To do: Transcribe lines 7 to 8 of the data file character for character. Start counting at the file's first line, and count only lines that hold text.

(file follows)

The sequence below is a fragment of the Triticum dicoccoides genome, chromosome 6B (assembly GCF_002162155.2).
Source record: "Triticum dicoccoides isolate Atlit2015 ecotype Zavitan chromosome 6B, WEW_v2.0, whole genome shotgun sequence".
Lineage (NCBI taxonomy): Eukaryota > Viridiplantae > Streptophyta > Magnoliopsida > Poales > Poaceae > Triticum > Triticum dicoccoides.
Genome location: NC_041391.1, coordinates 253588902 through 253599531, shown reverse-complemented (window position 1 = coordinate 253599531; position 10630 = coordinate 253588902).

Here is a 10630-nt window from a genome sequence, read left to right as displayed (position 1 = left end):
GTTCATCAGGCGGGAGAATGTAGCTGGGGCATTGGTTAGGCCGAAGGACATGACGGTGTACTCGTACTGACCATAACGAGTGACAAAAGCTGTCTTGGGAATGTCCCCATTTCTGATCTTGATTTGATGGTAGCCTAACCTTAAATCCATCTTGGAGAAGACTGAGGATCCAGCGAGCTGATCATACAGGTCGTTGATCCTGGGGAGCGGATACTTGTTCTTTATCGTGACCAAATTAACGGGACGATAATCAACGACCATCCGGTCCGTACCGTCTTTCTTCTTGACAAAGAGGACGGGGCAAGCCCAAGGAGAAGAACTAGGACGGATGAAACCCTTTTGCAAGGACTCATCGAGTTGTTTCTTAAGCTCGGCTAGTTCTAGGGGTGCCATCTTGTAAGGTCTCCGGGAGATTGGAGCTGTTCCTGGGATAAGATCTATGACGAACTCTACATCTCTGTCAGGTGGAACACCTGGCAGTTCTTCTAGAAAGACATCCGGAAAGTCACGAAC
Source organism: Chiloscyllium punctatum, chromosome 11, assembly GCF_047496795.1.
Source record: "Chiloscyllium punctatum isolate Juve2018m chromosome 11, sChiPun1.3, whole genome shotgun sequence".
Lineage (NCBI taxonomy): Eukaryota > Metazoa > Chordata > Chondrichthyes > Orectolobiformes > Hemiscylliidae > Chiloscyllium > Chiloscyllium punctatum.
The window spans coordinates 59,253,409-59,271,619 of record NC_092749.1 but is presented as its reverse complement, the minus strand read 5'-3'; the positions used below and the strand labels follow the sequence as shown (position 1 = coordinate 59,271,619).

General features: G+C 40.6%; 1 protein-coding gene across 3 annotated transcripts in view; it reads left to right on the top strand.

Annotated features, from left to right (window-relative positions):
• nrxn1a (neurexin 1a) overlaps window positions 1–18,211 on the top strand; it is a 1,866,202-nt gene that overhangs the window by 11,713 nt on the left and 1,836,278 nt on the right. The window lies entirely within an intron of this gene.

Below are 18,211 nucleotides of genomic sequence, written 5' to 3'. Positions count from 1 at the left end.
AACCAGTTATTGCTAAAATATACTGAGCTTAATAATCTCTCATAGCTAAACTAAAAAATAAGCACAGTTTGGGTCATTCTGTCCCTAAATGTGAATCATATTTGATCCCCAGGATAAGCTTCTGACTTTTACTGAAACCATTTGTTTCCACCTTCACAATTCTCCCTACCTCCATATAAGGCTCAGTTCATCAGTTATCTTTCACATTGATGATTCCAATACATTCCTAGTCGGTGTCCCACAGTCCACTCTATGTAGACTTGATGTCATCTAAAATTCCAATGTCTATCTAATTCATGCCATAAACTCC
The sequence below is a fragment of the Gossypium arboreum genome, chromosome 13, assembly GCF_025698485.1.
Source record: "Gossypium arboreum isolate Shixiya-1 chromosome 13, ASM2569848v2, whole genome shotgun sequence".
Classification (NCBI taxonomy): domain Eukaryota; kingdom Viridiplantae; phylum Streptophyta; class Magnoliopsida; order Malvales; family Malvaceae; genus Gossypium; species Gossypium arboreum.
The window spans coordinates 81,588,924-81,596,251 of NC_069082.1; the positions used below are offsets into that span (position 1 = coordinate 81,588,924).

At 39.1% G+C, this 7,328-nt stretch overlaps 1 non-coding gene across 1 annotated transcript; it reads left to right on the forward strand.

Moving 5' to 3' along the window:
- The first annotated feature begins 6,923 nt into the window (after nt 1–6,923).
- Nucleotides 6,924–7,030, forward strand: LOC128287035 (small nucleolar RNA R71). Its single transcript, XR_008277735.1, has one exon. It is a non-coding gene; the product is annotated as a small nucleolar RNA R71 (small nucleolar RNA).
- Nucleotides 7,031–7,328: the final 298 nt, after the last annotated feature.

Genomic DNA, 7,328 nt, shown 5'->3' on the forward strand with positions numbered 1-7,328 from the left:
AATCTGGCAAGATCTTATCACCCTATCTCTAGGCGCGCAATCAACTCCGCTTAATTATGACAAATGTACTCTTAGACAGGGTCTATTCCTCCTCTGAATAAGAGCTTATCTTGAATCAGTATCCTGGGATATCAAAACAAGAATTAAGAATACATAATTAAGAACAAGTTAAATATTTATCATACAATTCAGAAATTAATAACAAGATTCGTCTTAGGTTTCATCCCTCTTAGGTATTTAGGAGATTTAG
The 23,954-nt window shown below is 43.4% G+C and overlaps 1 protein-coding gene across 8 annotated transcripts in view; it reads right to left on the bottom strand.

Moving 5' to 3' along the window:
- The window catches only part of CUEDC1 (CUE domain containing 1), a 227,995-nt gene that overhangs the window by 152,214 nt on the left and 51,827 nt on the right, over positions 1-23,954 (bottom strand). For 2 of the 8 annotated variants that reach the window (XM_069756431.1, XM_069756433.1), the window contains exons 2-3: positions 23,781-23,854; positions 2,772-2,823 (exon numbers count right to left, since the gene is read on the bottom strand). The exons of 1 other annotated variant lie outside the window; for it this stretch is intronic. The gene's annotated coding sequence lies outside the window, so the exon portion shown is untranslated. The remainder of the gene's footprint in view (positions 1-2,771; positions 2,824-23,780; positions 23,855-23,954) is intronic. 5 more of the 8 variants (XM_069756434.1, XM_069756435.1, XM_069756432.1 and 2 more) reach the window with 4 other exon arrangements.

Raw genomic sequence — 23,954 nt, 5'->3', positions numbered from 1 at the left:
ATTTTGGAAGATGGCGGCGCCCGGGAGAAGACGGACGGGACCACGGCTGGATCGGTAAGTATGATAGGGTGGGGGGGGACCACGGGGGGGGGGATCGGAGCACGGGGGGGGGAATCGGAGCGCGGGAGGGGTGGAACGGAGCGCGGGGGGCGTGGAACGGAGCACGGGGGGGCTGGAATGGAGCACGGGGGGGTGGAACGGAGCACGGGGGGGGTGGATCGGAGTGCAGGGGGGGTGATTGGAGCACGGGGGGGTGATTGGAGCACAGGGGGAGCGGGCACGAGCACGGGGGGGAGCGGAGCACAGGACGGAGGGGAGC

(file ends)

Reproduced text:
Source organism: Chiloscyllium punctatum, chromosome 11, assembly GCF_047496795.1.
Source record: "Chiloscyllium punctatum isolate Juve2018m chromosome 11, sChiPun1.3, whole genome shotgun sequence".